Relying on smoke, noise, light and the “hanging” effect fireworks are little more than low explosive pyrotechnic devices that are used for entertainment purposes during firework displays. Firework displays are used for a whole host of events including celebrating Independence Day, celebrating the end of the old year, celebrating religious festivals and to mark the end of music concerts and gigs amongst much more. Firework displays are always a crowd pleaser and some displays are more like a work of art and exceptionally impressive. Firework displays aren’t limited to the United States, or even the Western world since they are used worldwide by all races and all religions.
Fireworks were, in fact, invented by the Chinese centuries ago and were initially used to scare away evils spirits and ghosts by virtue of the loud noises they gave off. As time passed the use of fireworks increased to what they are used for today. As well as entertainment purposes fireworks have other uses including being used for mayday signals and flares and as bird scarers.
Fireworks can be classified in to ground fireworks, i.e. those that are set off and perform at ground level, or aerial fireworks, i.e. those that are fired in to the air and perform in the sky. Some fireworks perform suspended above ground level, such as Catherine Wheels, but these are still classified as ground fireworks as they are not propelled in to the air.
Fireworks can be categorised further in to the noises they make once ignited. The most common noise made by a firework is the bang or report, which sounds like a gunshot. Other fireworks may be classified as hummers. These fireworks spin whilst in the air and shred their cardboard tubes, making a whizzing and humming noise as they do so. Other fireworks crackle and pop. Other fireworks whistle in a loud and high pitched fashion. Some fireworks use a combination of some or all of these noises.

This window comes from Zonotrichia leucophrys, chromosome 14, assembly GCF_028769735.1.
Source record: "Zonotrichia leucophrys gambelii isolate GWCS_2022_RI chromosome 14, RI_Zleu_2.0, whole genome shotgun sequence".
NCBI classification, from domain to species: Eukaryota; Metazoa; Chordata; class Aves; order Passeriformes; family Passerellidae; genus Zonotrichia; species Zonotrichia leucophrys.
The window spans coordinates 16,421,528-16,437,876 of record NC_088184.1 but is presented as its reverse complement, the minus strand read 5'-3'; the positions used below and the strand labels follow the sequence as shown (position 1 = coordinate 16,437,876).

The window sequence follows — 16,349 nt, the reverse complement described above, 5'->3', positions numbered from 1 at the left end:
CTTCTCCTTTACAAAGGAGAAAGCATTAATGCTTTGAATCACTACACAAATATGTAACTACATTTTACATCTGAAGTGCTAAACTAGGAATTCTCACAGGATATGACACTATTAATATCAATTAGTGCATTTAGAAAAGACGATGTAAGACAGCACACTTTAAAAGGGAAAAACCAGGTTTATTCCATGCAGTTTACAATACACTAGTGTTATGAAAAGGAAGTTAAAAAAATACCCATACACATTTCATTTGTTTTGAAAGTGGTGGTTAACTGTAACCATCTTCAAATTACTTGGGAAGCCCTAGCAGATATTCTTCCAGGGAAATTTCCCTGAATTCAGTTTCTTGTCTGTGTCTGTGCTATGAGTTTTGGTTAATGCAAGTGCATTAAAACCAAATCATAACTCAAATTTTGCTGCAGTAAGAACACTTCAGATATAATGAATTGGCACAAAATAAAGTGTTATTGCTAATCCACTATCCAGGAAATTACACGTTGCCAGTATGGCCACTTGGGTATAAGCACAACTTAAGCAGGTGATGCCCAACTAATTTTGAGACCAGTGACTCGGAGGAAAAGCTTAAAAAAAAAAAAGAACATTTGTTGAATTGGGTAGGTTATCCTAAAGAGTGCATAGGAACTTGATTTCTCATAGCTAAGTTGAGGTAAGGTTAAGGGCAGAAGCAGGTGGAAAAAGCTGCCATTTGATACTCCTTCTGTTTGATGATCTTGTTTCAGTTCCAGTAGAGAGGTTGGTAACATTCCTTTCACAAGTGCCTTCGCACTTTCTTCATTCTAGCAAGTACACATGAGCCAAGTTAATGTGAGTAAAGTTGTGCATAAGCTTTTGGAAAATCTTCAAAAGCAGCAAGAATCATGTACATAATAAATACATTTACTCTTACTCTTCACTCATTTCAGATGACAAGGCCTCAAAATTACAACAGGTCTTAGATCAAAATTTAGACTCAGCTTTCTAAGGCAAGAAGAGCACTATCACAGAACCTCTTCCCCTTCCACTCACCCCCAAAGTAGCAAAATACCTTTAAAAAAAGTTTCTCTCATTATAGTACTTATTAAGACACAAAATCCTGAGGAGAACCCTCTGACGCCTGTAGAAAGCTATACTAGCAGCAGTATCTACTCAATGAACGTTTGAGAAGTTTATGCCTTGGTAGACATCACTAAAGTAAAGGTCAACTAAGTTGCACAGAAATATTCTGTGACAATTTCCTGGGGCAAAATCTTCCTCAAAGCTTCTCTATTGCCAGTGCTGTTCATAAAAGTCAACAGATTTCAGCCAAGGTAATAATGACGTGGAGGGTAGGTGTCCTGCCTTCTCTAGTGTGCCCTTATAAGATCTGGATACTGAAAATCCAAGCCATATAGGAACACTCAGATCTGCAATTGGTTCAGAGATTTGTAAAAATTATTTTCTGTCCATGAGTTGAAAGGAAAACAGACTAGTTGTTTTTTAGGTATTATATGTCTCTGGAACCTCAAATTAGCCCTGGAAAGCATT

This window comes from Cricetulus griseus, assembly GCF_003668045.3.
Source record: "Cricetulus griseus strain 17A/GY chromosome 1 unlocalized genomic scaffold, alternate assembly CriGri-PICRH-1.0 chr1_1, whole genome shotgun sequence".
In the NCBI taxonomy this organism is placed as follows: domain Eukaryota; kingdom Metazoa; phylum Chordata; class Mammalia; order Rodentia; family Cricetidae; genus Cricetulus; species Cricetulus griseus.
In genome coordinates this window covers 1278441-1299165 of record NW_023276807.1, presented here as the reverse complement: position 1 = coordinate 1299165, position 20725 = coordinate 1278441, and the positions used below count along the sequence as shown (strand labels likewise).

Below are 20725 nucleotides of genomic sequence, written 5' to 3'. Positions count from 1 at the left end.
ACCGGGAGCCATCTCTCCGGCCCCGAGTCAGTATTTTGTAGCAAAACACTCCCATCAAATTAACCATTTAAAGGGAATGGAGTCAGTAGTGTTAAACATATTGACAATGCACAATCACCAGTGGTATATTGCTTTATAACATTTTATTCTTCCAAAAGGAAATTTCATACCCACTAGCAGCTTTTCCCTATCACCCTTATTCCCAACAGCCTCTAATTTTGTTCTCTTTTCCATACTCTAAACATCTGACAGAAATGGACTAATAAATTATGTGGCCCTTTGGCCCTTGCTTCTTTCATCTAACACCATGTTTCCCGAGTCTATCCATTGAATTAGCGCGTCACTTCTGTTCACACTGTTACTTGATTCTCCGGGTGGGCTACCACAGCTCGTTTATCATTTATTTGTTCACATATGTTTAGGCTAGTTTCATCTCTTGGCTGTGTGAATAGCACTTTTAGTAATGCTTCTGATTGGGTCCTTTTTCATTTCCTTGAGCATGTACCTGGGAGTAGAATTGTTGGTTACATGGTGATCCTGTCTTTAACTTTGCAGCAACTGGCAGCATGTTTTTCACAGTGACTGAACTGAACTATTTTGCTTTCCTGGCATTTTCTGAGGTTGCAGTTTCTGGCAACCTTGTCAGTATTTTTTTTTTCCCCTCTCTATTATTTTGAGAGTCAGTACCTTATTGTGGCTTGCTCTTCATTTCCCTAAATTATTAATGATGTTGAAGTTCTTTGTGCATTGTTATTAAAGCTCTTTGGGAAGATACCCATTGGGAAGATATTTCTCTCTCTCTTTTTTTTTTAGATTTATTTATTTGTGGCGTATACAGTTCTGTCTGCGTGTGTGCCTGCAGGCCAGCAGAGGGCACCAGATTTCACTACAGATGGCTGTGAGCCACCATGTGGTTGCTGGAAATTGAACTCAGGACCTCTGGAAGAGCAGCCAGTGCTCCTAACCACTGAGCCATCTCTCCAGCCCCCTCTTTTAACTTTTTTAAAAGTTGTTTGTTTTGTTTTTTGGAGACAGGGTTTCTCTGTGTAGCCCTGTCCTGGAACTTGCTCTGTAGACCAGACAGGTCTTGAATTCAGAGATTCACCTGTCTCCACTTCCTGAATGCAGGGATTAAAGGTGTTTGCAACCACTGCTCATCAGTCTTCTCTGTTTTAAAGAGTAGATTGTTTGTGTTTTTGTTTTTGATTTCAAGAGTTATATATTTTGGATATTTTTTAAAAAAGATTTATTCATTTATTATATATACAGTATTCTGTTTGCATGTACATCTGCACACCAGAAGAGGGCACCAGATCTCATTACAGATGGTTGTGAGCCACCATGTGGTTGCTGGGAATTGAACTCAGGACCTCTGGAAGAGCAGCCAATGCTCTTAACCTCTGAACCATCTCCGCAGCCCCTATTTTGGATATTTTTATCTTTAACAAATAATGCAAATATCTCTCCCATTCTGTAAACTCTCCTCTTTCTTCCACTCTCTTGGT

There are many different types of firework and the most popular and well known include:
i) Roman candles – A long tube containing several large stars which fire at a regular intervals. Roman candles are commonly arranged in crisscrossing shapes, or close to the audience.
ii) Fish – These are stars that are fired up in to the air away from the shell, which look like fish swimming away, hence the name.
iii) Peony – These are shot up in to the air where there will be a spherical break of colored stars, without a tail, that burn brightly before fizzling out. The peony is one of the most common of the shell types.
iv) Ring – This is a shell with stars that are specifically arranged to make a ring pattern once ignited. There are many variations of this firework which includes hearts or faces.
v) Dahlia – These are like the peony but there are fewer stars but these are much bigger and appear to burn brighter.
vi) Chrysanthemum – These are like the peony but the stars burn and leave a tail as they fizzle out.
vii) Willow – These are like the chrysanthemum in that they have a tail but the tails are much longer and leave a weeping willow pattern in the air.
viii) Diadem – These are a variation of the peony or chrysanthemum whereby there is a cluster of stars that don’t move, and fizzle out whilst hanging in the air.
ix) Crossette – These are shells that contain large stars that travel a short distance before breaking up in to smaller stars and make a grid effect. Traditionally, crossettes were gold or silver however, colored varieties are now much more common.
x) Spider – These are shot in to the air and will then fall down, whilst burning, leaving a series of lines which are considered to look like spiders legs.
xi) Time rain – These are large burning stars that leave a trail behind it. As the sparks fizzle out they make a crackling noise made.
xii) Salute – These are known for their audio effect rather than the visual effects. Salutes will give off a quick glimpse of light followed by an extremely loud bang or report.
xiii) Catherine wheel – These are a number of fireworks that are attached to a metal frame that rotates around a pivot and is suspended on a post above the ground. As the fireworks burn the metal frame rapidly rotates around the pivot and the fireworks emit a trail of burning stars.
xiv) Sparklers – These are metal sticks that contain small amounts of firework chemicals. The ends of the sparklers are lit and a colorful flame is given off. These are commonly used by children at displays. Despite being weak fireworks sparklers can still cause injury therefore care should always be taken when using sparklers and children should be supervised at all times.
Laws regarding fireworks vary from Continent to continent, country to country and state to state. Some areas are very strict on the sale and use of fireworks, whereby it is only licensed and trained pyrotechnic specialists that can buy and use them, whereas some areas are a lot more relaxed and general members of the public can buy and use fireworks. In the wrong hands fireworks can be extremely dangerous, therefore it is recommended that you never buy and use them, instead leaving the displays to the trained professionals hence allowing you to really enjoy the show.